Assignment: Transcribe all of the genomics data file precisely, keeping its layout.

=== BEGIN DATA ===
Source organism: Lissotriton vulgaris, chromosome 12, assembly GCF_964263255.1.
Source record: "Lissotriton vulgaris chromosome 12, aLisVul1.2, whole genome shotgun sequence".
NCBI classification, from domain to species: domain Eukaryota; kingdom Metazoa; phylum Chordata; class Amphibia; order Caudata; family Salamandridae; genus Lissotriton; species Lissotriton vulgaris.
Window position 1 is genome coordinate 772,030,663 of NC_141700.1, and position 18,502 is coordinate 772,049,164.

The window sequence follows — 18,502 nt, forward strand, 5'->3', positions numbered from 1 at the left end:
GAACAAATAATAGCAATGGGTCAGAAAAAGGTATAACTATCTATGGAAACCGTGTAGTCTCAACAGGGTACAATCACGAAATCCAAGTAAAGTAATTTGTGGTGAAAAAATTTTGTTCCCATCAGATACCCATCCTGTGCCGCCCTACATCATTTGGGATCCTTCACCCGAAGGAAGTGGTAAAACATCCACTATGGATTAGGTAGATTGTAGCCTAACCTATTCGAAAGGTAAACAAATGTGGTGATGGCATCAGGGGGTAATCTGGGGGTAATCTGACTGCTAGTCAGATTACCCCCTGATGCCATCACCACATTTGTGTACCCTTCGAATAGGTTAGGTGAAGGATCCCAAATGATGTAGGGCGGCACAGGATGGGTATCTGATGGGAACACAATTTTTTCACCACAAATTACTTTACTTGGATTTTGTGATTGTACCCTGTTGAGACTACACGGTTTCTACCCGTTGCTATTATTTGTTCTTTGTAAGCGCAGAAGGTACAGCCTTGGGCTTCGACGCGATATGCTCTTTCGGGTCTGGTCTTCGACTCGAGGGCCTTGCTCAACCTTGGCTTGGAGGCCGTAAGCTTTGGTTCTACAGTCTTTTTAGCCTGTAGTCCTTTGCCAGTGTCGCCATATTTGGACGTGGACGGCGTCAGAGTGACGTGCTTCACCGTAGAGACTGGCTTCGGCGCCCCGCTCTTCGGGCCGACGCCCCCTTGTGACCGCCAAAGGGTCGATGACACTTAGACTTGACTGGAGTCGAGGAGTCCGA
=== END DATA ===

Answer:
Source organism: Lissotriton vulgaris, chromosome 12, assembly GCF_964263255.1.
Source record: "Lissotriton vulgaris chromosome 12, aLisVul1.2, whole genome shotgun sequence".
NCBI classification, from domain to species: domain Eukaryota; kingdom Metazoa; phylum Chordata; class Amphibia; order Caudata; family Salamandridae; genus Lissotriton; species Lissotriton vulgaris.
Window position 1 is genome coordinate 772,030,663 of NC_141700.1, and position 18,502 is coordinate 772,049,164.

The window sequence follows — 18,502 nt, forward strand, 5'->3', positions numbered from 1 at the left end:
GAACAAATAATAGCAATGGGTCAGAAAAAGGTATAACTATCTATGGAAACCGTGTAGTCTCAACAGGGTACAATCACGAAATCCAAGTAAAGTAATTTGTGGTGAAAAAATTTTGTTCCCATCAGATACCCATCCTGTGCCGCCCTACATCATTTGGGATCCTTCACCCGAAGGAAGTGGTAAAACATCCACTATGGATTAGGTAGATTGTAGCCTAACCTATTCGAAAGGTAAACAAATGTGGTGATGGCATCAGGGGGTAATCTGGGGGTAATCTGACTGCTAGTCAGATTACCCCCTGATGCCATCACCACATTTGTGTACCCTTCGAATAGGTTAGGTGAAGGATCCCAAATGATGTAGGGCGGCACAGGATGGGTATCTGATGGGAACACAATTTTTTCACCACAAATTACTTTACTTGGATTTTGTGATTGTACCCTGTTGAGACTACACGGTTTCTACCCGTTGCTATTATTTGTTCTTTGTAAGCGCAGAAGGTACAGCCTTGGGCTTCGACGCGATATGCTCTTTCGGGTCTGGTCTTCGACTCGAGGGCCTTGCTCAACCTTGGCTTGGAGGCCGTAAGCTTTGGTTCTACAGTCTTTTTAGCCTGTAGTCCTTTGCCAGTGTCGCCATATTTGGACGTGGACGGCGTCAGAGTGACGTGCTTCACCGTAGAGACTGGCTTCGGCGCCCCGCTCTTCGGGCCGACGCCCCCTTGTGACCGCCAAAGGGTCGATGACACTTAGACTTGACTGGAGTCGAGGAGTCCGA